When I hit 30, it was clear to me that I fully contracted the “Middle Age Syndrome” of poor aptitude to learn new things and inability to hold my concentration more than 3 minutes. I come from a family of teachers and Sanskrit scholars where learning, reasoning, and knowledge are highly valued. I felt I dropped the baton.
Though I had been tinkering with edX since 2012, I haven’t attempted it seriously until a few life-altering events happened at the end of 2016. In early 2017, I decided to try edX to regain my focus. I signed up for a couple of courses I was interested in and gave myself three weeks. I was very skeptical about my success but committed to spending at least an hour every day working on the courses. For the first few days, it was challenging to sit through, but by the end of 3rd week, not only I was enjoying the course work, I was logging 3-4 hours easily. I was still struggling to get the answers correct but liked the instant feedback. I decided to continue the course work and upgraded myself to “Verified” status to test myself.
I realized it was not about my lack of aptitude to learn; I just needed a different approach. I liked the gentle use of technology and format of the courses especially those 5-10 minute video snippets. Not only has edX removed all barriers, but also removed all distractions, a remarkable feat in itself.
After experimenting with a few courses, at the end of 2017 – I signed up for the MicroMasters® program in Supply Chain Management offered by MIT. I knew these courses use the same material from MIT course work and were very hard. Being a Supply Chain consultant, I was “confident.” The breadth and depth of these courses not only shook me to the core but also made very humble and confident.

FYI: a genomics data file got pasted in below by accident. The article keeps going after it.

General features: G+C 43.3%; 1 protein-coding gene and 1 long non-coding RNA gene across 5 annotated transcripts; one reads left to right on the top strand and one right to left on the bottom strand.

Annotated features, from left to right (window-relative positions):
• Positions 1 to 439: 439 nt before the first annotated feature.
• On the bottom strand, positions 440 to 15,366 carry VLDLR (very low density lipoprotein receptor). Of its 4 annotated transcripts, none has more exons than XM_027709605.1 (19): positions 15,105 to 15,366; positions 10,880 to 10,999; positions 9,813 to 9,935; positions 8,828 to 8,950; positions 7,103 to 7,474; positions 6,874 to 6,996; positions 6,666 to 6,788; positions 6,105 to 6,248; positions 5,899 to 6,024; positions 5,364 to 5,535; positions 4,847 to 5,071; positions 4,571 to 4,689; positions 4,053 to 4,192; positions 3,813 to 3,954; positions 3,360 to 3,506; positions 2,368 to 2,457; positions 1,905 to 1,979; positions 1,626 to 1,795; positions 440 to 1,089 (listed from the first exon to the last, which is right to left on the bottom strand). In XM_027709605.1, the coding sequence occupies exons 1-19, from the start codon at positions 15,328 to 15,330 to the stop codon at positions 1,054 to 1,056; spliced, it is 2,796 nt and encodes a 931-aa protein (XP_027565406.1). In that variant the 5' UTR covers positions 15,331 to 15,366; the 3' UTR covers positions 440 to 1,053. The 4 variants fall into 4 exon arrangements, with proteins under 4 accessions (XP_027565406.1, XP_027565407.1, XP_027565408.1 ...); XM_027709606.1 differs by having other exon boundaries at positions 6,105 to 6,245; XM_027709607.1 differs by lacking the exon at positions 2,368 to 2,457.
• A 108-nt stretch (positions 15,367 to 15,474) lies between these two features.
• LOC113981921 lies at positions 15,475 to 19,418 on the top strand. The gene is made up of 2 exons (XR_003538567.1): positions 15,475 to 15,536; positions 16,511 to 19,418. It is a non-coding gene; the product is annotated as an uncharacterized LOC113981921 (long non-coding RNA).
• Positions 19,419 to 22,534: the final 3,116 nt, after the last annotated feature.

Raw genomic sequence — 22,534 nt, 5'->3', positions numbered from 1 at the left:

I completed all five courses and the Capstone exam and earned the program certificate. What happened to me in the last 18 months was nothing short of extraordinary. I learned so much more than in the entire previous ten years.
The genuine interest of teachers in teaching and imparting knowledge to students is quite evident, and it’s impressive. The flexibility of edX allowed me to pace my learning to suit my lifestyle and abilities. Sometimes I play videos in a loop until I understand the concept or just to enjoy the witty humor of the teacher. I could complete the revision of weekly course material while passively watching an NBA game. Who said you couldn’t have it both ways!!
My journey with edX had some other positive side effects. Now, I am so confident about my abilities and no longer worried about my employability and job prospects. I have genuinely got my “Degree of Freedom” and am pursuing research on Supply Chain problems I am interested in. I have a better perspective of what I want to do in my career. At this stage in my career, I am not only learning faster than ever before but also more confident about competing with younger workers.
Both my wife and 11-year-old son are also edX students, and we are indeed an edX family.
My salute to edX for doing this! If “Knowledge is Power,” then “Sharing Knowledge is Divine”!